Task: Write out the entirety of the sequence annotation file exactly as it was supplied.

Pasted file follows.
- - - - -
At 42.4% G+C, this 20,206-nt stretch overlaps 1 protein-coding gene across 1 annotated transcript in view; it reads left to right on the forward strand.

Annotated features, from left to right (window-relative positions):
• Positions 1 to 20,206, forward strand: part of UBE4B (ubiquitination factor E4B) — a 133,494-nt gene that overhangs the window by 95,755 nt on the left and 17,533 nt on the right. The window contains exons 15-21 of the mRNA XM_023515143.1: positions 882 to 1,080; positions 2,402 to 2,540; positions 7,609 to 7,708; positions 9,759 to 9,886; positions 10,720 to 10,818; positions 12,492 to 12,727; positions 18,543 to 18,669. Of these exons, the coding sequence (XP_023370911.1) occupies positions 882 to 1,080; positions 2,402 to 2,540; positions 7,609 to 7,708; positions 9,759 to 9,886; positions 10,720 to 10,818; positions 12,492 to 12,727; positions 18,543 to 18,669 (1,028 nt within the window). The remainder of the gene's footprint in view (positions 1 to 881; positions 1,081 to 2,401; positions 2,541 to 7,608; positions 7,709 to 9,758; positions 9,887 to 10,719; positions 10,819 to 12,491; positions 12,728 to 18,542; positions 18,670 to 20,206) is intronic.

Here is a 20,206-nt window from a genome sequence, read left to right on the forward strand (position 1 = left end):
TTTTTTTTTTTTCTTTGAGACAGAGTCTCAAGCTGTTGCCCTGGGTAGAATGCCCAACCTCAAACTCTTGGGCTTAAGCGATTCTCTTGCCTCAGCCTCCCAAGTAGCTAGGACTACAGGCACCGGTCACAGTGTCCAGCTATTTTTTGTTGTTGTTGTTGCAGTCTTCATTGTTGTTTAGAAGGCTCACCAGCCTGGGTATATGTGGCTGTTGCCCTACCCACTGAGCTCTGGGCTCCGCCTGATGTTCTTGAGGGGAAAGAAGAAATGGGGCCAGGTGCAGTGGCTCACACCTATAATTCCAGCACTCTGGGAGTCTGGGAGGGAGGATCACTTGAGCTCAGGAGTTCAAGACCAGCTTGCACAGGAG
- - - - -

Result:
At 42.4% G+C, this 20,206-nt stretch overlaps 1 protein-coding gene across 1 annotated transcript in view; it reads left to right on the forward strand.

Annotated features, from left to right (window-relative positions):
• Positions 1 to 20,206, forward strand: part of UBE4B (ubiquitination factor E4B) — a 133,494-nt gene that overhangs the window by 95,755 nt on the left and 17,533 nt on the right. The window contains exons 15-21 of the mRNA XM_023515143.1: positions 882 to 1,080; positions 2,402 to 2,540; positions 7,609 to 7,708; positions 9,759 to 9,886; positions 10,720 to 10,818; positions 12,492 to 12,727; positions 18,543 to 18,669. Of these exons, the coding sequence (XP_023370911.1) occupies positions 882 to 1,080; positions 2,402 to 2,540; positions 7,609 to 7,708; positions 9,759 to 9,886; positions 10,720 to 10,818; positions 12,492 to 12,727; positions 18,543 to 18,669 (1,028 nt within the window). The remainder of the gene's footprint in view (positions 1 to 881; positions 1,081 to 2,401; positions 2,541 to 7,608; positions 7,709 to 9,758; positions 9,887 to 10,719; positions 10,819 to 12,491; positions 12,728 to 18,542; positions 18,670 to 20,206) is intronic.

Here is a 20,206-nt window from a genome sequence, read left to right on the forward strand (position 1 = left end):
TTTTTTTTTTTTCTTTGAGACAGAGTCTCAAGCTGTTGCCCTGGGTAGAATGCCCAACCTCAAACTCTTGGGCTTAAGCGATTCTCTTGCCTCAGCCTCCCAAGTAGCTAGGACTACAGGCACCGGTCACAGTGTCCAGCTATTTTTTGTTGTTGTTGTTGCAGTCTTCATTGTTGTTTAGAAGGCTCACCAGCCTGGGTATATGTGGCTGTTGCCCTACCCACTGAGCTCTGGGCTCCGCCTGATGTTCTTGAGGGGAAAGAAGAAATGGGGCCAGGTGCAGTGGCTCACACCTATAATTCCAGCACTCTGGGAGTCTGGGAGGGAGGATCACTTGAGCTCAGGAGTTCAAGACCAGCTTGCACAGGAG